In this post, I’ll talk about two examples of how people tend to misinterpret market reaction to macro news.
You see lots of commentary to the effect that the stock market doesn’t care very much about the budget fiasco and/or that these budget fights only have a temporary impact on stock prices. If so, why wouldn’t investors buy stocks during a budget fight and sell them once the dispute is resolved?
At first glance, it seems like this strategy would work. And it often would work. But Eugene Fama and the EMH tell us that it’s too good to be true. Let’s take the 2% stock market rally last Friday on growing optimism of the budget deal. What does that stock market rally tell us? We can’t be sure, but the most likely explanation would go long following lines:
1. As of last Thursday investors saw a nontrivial risk of budget Armageddon. Let’s assume that budget Armageddon was expected to reduce stock values by 20%. That’s obviously huge, so in that case it would be wrong to say the stock market doesn’t care about the budget fight.
2. Let’s assume that last Thursday investors saw a 15% chance a budget Armageddon. That’s small, but obviously still significant. By Friday evening the perceived risk of default may have fallen to 5%. With 10% less chance of budget Armageddon that would reduce stock prices by 20%, stocks rallied by 2%. Of course these numbers are merely illustrative.
3. Changes in current stock prices are generally mirrored in changes in future expected stock prices. Thus if budget Armageddon had occurred and stocks had fallen 20%, then future expected stock values would also fall by roughly 20%. The effects are not temporary. That’s why even a 2% stock market rally is significant.
I am very sympathetic to the view that market setbacks in response to short-term crises are temporary. It certainly looks that way. However it’s a dangerously misleading way of looking at markets. Consider the sharp market “correction” of mid-2011. Stocks fell by nearly 20% during the euro zone crisis. When we look back on this period it merely looks like a blip in a powerful four-year bull market. But of course that’s not how it looked at the time.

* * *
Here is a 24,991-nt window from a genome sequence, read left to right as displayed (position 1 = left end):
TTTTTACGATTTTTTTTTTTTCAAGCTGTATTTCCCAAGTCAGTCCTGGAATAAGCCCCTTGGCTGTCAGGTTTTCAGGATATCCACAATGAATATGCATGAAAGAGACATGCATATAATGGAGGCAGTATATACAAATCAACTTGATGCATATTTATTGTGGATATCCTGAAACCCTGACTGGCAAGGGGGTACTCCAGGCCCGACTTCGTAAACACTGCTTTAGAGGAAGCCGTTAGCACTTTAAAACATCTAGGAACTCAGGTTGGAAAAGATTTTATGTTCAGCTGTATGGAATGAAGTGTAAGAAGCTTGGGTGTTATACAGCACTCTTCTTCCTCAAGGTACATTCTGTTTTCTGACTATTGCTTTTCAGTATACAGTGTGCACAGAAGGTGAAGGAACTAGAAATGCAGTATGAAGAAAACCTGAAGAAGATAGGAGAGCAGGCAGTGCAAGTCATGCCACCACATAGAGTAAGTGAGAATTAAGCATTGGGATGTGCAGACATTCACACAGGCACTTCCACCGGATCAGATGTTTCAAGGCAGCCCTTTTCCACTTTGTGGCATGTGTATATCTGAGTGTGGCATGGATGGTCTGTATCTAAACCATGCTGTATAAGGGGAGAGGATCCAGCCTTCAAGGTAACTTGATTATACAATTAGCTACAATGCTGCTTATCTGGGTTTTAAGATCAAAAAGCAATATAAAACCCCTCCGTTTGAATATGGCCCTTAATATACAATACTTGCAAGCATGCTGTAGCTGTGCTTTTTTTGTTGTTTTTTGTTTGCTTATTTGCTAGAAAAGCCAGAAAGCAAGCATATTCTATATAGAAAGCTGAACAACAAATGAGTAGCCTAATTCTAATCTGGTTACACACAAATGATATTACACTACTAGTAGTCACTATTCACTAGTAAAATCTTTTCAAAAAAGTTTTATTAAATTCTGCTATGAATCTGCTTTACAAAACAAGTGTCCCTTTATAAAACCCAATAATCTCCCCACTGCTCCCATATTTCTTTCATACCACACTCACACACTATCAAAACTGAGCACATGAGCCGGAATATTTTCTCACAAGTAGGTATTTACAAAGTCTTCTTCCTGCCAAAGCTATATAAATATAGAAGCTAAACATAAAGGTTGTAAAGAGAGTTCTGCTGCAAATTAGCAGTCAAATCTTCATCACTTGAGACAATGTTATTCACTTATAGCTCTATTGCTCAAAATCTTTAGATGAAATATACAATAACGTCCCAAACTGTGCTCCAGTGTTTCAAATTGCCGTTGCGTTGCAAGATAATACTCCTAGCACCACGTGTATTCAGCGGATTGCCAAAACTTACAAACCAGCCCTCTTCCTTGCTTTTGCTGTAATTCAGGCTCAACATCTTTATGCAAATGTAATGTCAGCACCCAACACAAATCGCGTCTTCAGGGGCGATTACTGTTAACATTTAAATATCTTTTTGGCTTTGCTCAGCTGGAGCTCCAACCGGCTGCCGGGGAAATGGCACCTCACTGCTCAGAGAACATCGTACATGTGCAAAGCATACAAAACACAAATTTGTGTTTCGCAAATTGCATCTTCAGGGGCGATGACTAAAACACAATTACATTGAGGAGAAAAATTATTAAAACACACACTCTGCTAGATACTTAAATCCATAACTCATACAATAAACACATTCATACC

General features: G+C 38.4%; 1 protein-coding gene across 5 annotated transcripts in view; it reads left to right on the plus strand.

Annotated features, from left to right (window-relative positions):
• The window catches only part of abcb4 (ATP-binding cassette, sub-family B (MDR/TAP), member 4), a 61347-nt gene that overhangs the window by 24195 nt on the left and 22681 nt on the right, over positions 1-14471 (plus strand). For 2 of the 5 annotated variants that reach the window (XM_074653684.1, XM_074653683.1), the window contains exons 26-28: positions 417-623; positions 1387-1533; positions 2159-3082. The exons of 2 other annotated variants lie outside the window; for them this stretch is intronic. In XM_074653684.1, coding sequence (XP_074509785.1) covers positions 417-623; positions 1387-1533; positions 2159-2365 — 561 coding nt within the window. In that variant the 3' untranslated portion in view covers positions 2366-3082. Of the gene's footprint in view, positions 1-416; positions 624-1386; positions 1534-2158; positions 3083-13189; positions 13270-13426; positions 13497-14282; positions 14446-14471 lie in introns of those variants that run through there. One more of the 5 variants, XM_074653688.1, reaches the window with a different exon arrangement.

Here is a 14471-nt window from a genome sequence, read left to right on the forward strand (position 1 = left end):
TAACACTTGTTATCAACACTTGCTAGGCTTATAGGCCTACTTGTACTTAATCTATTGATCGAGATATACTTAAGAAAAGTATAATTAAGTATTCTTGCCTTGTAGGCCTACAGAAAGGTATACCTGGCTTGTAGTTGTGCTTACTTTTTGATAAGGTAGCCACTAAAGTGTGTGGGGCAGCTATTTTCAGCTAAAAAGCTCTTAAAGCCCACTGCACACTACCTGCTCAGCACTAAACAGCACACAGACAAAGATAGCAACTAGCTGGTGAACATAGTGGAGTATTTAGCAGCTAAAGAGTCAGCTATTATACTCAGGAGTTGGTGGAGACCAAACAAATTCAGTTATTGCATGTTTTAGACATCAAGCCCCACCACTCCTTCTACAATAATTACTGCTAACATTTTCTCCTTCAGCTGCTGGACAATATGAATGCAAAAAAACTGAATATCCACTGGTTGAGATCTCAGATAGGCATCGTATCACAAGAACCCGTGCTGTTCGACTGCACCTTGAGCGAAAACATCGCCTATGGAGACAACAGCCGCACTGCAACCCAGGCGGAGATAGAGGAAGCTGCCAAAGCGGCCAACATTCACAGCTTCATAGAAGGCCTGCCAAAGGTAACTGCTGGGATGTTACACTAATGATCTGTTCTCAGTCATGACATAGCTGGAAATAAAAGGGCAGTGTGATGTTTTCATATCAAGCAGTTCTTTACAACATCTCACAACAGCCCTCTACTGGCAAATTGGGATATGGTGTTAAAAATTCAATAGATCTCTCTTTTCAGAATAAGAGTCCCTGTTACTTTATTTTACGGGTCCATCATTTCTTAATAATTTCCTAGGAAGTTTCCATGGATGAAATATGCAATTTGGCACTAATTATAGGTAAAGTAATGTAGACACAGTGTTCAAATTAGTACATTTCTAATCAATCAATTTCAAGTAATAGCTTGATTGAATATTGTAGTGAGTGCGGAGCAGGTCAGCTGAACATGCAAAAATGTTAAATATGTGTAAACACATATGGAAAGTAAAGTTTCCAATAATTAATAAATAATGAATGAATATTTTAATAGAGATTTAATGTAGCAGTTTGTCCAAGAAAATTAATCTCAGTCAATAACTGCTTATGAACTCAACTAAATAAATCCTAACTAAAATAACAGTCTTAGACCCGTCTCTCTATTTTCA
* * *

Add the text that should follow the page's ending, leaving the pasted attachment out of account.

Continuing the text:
David Beckworth has a post comparing US and euro zone and GDP growth over the last decade:
What is puzzling to me is how anyone could look at the outcome of this experiment and claim the Fed’s large scale asset programs (LSAPs) are not helpful.
Note that though the euro zone and the United States have done roughly equal amounts of “austerity,” aggregate demand in the US has grown much faster than in the euro zone since 2011. And this difference largely explains the huge unemployment gap that has opened up between the two regions. Here’s Lars Christensen:
while the US is slowly getting out of the crisis things have in fact gotten worse and not better since ECB’s first rate hike in April 2011.
So the US in the euro zone have done roughly equal amounts of austerity, but very different monetary policies. As a result a nearly 5% gap has opened up between eurozone and American unemployment rates. And yet how often do you hear people say that QE is helped Wall Street but not Main Street? And they say this even though there is no plausible economic model where monetary policy could boost stock prices but not aggregate demand.
People get fooled by the fact that stock prices have recovered after each dip during the powerful four year rally. Thus it’s hard to see what the stock market was worried about during 2011. But if we look at Europe as a counterfactual, then the 20% dip in stock prices makes much more sense. The market might’ve been fearful that the US would also suffer a double dip recession. When it became clear that was not going to happen, stocks rallied. The double-dip recession that never happened in the US is sort of like the dog that didn’t bark in the Sherlock Holmes story, easy to overlook.